After a somewhat slow start to his campaign, Macron has recently ramped up his efforts ahead of the second round this Sunday 24th April. But, we should not expect a landslide victory, nor an easy mandate. After 5 years in power, Macron has lost support from a great part of his electorate. Dubbed the ‘president des riches’, his mandate suffered through tumultuous times, including the “Gilets Jaunes” (the Yellow Vest) movement, which protested against a green tax on fuel judged unjust to lower income populations who depend on cars to work and live. His attempt to tackle the pension system was met with solid resistance, culminating in a month-long nationalised transport strike. The President’s close relationship with the consulting firm McKinsey, as well as their alleged collusion, has also raised suspicions, especially since the image of multinational corporations is particularly negative in France.
According to the Economist, Macron has been successful with his economic policy, as his pro-market labour and regulatory reforms have led to a rebound in employment and created many new businesses by encouraging re-skilling. But, the question of purchasing power will become as central as the COVID-19 crisis and the war in Ukraine as inflation has widened the gap between low and high-income groups.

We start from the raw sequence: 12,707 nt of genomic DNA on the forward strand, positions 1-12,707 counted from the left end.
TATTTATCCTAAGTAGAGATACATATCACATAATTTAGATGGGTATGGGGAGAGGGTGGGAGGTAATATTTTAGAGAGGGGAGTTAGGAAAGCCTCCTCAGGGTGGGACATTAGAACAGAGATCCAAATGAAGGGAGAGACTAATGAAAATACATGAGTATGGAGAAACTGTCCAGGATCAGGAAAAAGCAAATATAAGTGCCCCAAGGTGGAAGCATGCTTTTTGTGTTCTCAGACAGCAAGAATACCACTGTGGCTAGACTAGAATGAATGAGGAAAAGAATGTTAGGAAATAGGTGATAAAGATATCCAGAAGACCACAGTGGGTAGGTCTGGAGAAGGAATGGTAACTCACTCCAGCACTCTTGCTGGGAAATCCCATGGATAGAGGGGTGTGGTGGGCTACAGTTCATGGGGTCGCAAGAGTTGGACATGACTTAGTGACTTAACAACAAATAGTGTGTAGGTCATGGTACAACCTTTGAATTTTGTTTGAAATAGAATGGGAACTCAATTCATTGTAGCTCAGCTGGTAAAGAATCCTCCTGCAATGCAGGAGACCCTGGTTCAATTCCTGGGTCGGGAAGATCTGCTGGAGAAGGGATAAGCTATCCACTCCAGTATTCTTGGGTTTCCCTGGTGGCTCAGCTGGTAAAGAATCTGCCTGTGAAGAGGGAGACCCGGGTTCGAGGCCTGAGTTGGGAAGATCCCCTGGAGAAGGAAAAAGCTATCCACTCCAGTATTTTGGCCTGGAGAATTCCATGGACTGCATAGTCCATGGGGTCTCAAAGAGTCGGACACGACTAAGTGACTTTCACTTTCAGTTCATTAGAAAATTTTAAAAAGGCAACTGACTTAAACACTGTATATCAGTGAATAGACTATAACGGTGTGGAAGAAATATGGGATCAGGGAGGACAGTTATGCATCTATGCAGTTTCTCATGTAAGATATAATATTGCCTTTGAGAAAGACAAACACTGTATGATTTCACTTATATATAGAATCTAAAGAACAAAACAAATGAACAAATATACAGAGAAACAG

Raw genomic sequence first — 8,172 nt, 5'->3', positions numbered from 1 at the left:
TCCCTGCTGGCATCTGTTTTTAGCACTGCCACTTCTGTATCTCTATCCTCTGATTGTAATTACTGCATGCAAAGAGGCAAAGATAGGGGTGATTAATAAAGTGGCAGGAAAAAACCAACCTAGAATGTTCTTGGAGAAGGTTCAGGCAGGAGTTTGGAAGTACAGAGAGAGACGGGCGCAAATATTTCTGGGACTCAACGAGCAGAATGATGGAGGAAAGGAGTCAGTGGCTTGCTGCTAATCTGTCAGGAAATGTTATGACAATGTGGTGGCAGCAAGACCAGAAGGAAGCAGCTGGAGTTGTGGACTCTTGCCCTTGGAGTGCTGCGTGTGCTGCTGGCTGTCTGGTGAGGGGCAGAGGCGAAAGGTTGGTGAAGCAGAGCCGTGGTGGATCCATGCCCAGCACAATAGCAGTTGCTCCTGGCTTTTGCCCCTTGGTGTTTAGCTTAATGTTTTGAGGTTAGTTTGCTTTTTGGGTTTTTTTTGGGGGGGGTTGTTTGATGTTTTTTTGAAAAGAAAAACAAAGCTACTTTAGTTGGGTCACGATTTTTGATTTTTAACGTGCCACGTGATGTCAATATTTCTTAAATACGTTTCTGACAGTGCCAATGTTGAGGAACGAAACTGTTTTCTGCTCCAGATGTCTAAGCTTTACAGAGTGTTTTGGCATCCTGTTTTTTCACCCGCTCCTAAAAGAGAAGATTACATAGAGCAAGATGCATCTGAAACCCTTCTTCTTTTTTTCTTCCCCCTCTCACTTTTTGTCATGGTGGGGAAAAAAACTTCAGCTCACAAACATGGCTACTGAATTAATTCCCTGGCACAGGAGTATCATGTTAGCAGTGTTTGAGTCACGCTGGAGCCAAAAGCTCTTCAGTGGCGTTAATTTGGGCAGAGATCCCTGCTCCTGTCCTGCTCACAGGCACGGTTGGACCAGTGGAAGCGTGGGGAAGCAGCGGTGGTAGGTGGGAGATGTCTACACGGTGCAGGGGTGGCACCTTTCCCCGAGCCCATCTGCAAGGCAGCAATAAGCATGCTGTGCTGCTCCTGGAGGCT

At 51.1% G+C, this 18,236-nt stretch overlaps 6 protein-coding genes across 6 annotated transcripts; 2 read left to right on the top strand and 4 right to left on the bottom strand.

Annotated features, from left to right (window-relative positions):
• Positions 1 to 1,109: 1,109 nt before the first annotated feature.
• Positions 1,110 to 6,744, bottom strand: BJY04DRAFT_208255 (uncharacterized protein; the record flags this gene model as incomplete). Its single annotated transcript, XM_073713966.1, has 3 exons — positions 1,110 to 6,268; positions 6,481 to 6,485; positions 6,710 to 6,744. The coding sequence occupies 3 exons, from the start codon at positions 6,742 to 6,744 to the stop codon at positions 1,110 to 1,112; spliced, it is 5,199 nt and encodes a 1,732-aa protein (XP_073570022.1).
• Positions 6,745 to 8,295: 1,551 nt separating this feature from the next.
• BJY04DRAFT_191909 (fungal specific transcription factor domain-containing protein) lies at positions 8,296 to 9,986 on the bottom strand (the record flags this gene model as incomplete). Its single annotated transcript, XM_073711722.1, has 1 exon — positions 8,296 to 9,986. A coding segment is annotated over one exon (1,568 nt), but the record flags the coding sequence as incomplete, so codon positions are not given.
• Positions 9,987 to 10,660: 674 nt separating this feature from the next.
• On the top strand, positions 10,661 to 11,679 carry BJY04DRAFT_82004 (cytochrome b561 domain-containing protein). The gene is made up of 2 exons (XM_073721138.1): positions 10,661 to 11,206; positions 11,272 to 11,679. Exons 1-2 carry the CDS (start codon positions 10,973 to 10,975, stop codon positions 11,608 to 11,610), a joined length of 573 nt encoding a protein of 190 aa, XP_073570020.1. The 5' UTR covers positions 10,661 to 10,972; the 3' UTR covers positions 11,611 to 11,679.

With expected high levels of abstentions, President Macron may struggle to implement measures to reform France in a second mandate, implying that just a small portion of the people support him and his policies.
Position on the EU and relations with the UK
A stark difference between Macron and Le Pen is their vision of the EU. Le Pen can be considered as a classic euro-sceptic, while Macron is a clear euro-enthusiast. When Le Pen confronted Macron in the recent national televised Grand Débat on the evening of 20th April, she attempted to present the EU as a burden to the sovereignty of the country. In contrast, Macron showcased the EU as the only solution to safeguard Europe’s sovereignty in front of the US and China. He also argued that the EU would be key to strengthen sectors such as agriculture, energy and digital when facing key issues such as food security, climate change and digitalisation.
Both candidates have rather weak relations with the current British government. Emmanuel Macron has maintained a somewhat lukewarm relationship with Boris Johnson, especially since Brexit. France’s relationship with the UK may worsen with Marine Le Pen as her nationalistic stance could get in the way of her diplomatic skills.
Emmanuel Macron is likely to get re-elected on Sunday 24th April. But, his victory will not necessarily deliver a smooth second mandate. The French electorate remains dissatisfied with Macron’s record on many issues such as the green transition and social policy. In comparison to his opponent Marine Le Pen, his re-election will provide a sense of stability in the EU. But, given the high predicted level of abstention, Macron will need to address populist discontent to avoid months-long uprisings and strikes, as he did during his current term.